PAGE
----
UFC Fight Night 36: Lyoto Machida dominates Gegard Mousasi
UFC Fight Night in Brazil began with a long string of decisions and ended with two very interesting matchups: middleweights Lyoto ‘The Dragon’ Machida v. Gegard Mousasi and Francis 'Limitless' Carmont v. Ronaldo ‘Jacare’ Souza.
Five-round fight with title-fight implications
Iranian born Dutch fighter Mousasi is an unknown commodity to many fans who only follow the UFC. He is a former Strikeforce light heavyweight champion and all-around journeyman who has only recently moved to the UFC. He won his first bout in a ho-hum three round decision against I forget who.
Machida is a former UFC light heavyweight champion whose debut at middleweight was a first round kick to the face KO of highly-respected Mark Munoz. Unable now to run the 205 pound gauntlet, the 185 pound division looked ripe for the shotokan karate man known as The Dragon.
Machida used his mastery of distance and left-right movement, as well as switching stance, to keep Mousasi guessing the whole night. Machida moved in and out with his patented flurries, but tonight his respect for Mousasi’s inside striking and power inhibited the length those attacks. The Brazilian’s movement is beautiful to watch. Even an accomplished Dutch kickboxer like Mousasi would move forward to attack and find himself looking back over his shoulder to try and find an opponent who’d slipped and ducked away.
Machida may now get a shot at the middleweight belt, but only after Chris Weidman defends it against Vitor Belfort. As much as Machida outclassed a skilled opponent, it wasn’t the kind of win---or opponent---to stoke the fire of fans to want to see him take on the champion. Perhaps Machida needs another fight at 185.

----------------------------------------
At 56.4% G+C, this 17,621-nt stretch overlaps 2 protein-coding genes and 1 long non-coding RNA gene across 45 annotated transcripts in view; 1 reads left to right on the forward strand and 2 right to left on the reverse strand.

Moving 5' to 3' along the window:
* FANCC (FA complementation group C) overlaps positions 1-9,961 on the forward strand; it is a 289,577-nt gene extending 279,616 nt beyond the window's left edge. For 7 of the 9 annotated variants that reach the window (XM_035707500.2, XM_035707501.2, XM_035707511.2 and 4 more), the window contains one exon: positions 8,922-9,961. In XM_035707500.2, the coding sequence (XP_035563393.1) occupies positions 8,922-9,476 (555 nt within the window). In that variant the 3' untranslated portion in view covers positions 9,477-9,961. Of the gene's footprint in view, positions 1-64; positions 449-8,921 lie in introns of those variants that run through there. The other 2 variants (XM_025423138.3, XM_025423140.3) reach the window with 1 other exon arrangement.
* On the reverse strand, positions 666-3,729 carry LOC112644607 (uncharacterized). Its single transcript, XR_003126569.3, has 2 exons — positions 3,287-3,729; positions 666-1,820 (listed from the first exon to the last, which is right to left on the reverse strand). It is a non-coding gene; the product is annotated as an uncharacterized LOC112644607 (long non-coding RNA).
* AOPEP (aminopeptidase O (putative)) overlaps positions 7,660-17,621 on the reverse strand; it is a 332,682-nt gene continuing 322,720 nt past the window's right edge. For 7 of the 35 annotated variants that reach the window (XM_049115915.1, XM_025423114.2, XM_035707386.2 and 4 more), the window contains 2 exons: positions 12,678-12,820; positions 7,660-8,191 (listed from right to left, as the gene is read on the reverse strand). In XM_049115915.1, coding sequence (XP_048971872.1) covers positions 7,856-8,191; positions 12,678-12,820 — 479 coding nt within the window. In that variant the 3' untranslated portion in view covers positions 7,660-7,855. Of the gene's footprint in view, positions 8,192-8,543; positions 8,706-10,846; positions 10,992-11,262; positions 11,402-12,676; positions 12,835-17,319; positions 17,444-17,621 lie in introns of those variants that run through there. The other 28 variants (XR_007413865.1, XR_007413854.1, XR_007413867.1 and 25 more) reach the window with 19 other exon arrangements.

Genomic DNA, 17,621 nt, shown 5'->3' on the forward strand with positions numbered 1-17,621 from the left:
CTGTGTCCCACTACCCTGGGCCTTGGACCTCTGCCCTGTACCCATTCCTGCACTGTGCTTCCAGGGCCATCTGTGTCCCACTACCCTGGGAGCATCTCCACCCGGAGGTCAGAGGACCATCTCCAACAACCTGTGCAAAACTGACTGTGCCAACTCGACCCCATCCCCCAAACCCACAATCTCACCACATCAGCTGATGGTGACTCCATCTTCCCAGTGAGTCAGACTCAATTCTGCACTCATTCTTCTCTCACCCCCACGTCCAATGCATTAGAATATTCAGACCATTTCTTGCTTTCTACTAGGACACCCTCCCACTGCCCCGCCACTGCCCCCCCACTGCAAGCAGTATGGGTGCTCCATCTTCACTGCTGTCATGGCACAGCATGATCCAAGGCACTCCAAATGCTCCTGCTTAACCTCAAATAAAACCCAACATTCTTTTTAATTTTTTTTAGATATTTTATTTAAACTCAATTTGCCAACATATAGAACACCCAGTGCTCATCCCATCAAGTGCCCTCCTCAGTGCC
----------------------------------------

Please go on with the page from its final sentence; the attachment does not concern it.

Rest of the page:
For his part, Mousasi proved he belongs in the UFC and that he is a dangerous opponent for anyone in the weight class. The world’s top promotion can only sharpen his skills.
Canadian Francis Carmont and Brazilian Ronaldo Souza have looked impressive of late. Souza now has three straight wins since joining the UFC, including a KO of Yushin Okami. Carmont had had six straight UFC victories. This fight matched two up-and-coming fighters who’d demonstrated bucket loads of danger and potential.
Souza is a highly-decorated Brazilian Jiu Jitsu fighter with scary power in his right hand, but after having Carmont’s back for the entire first round he was unable to finish. The long, lanky limbs of Carmont, combined with his kickboxing acumen, effectively nullified Souza’s power, and the second round appeared to favour the Canadian.
Carmont’s problem in the third, and his problem overall, is his inconsistency. One round he looks impeccable with his technique and rock-solid jaw, but the next sees him flounder and look unmotivated. Like fellow Tristar Gym member Rory MacDonald, Carmont seems to point-fight rather than dog- fight. It’s a problem many fighters who began as kick boxers have in the UFC (MacDonald, however, began as a mixed martial artist), and may be a problem with coaching at the highly-respected Montreal gym.
Souza won the decision to the soccer-style cheers of the Brazilian fans in the stadium, but the stock of both men went down in what could only be described as a letdown effort.
The good news is that Dana White and the UFC are putting together these fights that people sorely want to see, which answers long-asked questions, sorts out divisions, and more often than not creates memorable, exciting events.
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